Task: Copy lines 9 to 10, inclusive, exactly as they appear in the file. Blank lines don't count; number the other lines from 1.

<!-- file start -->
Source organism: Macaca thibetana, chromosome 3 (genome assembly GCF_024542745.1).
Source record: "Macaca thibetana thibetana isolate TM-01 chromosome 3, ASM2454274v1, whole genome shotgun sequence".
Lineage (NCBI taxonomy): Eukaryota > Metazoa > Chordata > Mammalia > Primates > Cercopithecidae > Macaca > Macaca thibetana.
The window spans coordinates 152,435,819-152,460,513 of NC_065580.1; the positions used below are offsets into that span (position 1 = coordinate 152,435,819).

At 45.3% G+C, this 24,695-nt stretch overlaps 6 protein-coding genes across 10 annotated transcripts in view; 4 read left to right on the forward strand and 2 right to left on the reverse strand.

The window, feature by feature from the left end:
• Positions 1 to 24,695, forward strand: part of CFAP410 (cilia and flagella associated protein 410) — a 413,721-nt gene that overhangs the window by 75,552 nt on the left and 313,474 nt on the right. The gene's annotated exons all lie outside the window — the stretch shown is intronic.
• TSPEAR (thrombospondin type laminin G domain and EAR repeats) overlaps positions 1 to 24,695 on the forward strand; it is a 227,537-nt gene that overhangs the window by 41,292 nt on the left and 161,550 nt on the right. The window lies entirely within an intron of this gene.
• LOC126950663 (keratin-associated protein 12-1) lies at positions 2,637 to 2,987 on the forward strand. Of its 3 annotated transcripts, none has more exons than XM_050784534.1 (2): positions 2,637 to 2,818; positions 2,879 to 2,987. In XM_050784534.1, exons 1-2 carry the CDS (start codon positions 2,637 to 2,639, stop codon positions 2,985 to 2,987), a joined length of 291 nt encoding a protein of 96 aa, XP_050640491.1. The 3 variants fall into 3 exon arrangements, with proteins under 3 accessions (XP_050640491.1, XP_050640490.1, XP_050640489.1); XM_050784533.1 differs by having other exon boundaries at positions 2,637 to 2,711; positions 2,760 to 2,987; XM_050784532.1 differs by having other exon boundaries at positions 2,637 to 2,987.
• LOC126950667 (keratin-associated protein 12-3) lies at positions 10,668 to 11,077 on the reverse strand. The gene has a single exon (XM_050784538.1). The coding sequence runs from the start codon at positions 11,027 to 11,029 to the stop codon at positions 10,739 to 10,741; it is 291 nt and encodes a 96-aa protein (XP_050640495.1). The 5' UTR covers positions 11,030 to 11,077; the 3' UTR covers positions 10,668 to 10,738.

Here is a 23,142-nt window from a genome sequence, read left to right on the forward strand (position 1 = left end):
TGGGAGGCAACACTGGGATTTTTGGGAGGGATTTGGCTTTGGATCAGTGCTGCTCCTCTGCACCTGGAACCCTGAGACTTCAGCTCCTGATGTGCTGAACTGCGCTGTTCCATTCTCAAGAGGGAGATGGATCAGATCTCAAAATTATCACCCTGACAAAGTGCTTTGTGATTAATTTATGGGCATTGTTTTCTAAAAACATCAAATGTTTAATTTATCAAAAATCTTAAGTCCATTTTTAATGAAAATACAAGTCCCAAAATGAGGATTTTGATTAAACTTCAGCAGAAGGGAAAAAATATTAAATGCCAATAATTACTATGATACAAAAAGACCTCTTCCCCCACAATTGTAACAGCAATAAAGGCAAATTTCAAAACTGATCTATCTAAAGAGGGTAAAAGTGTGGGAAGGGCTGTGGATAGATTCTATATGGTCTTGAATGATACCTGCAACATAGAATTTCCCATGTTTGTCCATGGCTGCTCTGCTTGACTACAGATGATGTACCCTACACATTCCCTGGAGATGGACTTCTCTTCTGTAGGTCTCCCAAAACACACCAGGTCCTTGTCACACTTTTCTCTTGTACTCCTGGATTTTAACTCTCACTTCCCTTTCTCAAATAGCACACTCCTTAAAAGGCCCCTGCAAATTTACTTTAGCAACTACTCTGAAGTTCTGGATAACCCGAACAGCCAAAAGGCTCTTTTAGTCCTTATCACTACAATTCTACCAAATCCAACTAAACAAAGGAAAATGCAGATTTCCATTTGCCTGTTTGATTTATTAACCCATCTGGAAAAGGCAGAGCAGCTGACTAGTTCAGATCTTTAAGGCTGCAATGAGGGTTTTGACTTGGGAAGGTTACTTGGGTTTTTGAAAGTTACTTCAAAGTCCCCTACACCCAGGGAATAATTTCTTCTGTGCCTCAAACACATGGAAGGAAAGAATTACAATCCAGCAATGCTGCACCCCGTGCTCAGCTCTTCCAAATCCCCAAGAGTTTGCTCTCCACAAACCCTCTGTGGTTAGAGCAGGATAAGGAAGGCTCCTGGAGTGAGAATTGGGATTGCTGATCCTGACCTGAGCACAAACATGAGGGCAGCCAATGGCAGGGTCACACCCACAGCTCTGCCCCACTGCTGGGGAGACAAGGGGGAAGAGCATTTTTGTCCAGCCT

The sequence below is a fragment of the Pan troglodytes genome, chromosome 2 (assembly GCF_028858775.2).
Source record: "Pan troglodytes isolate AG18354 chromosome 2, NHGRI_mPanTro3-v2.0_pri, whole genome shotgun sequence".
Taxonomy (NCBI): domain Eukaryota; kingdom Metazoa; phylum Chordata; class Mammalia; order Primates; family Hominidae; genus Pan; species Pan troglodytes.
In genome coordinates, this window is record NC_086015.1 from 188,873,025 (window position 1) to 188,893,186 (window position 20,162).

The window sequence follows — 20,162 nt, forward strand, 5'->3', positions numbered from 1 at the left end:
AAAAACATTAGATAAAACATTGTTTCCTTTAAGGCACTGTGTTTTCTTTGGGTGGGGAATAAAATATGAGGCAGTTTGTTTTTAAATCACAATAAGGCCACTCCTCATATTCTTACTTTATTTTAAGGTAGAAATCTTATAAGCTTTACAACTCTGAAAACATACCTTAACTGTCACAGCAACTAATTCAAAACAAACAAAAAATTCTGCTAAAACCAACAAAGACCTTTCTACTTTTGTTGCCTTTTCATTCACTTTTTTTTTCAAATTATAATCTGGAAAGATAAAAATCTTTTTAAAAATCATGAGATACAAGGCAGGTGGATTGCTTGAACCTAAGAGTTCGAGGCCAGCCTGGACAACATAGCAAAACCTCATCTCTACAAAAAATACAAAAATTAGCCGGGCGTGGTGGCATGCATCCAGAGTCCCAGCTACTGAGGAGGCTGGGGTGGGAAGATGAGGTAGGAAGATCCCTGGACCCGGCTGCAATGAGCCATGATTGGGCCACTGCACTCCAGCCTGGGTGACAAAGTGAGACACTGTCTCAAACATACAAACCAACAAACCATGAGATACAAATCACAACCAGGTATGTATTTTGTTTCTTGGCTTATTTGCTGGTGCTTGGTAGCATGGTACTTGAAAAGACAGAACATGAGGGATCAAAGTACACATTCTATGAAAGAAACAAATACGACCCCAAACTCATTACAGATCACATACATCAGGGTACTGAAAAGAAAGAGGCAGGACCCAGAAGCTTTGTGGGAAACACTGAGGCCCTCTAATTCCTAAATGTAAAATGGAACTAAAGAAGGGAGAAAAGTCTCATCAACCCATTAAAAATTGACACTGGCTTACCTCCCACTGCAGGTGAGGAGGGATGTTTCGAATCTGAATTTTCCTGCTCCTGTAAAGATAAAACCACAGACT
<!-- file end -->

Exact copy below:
• LOC126950663 (keratin-associated protein 12-1) lies at positions 2,637 to 2,987 on the forward strand. Of its 3 annotated transcripts, none has more exons than XM_050784534.1 (2): positions 2,637 to 2,818; positions 2,879 to 2,987. In XM_050784534.1, exons 1-2 carry the CDS (start codon positions 2,637 to 2,639, stop codon positions 2,985 to 2,987), a joined length of 291 nt encoding a protein of 96 aa, XP_050640491.1. The 3 variants fall into 3 exon arrangements, with proteins under 3 accessions (XP_050640491.1, XP_050640490.1, XP_050640489.1); XM_050784533.1 differs by having other exon boundaries at positions 2,637 to 2,711; positions 2,760 to 2,987; XM_050784532.1 differs by having other exon boundaries at positions 2,637 to 2,987.
• LOC126950667 (keratin-associated protein 12-3) lies at positions 10,668 to 11,077 on the reverse strand. The gene has a single exon (XM_050784538.1). The coding sequence runs from the start codon at positions 11,027 to 11,029 to the stop codon at positions 10,739 to 10,741; it is 291 nt and encodes a 96-aa protein (XP_050640495.1). The 5' UTR covers positions 11,030 to 11,077; the 3' UTR covers positions 10,668 to 10,738.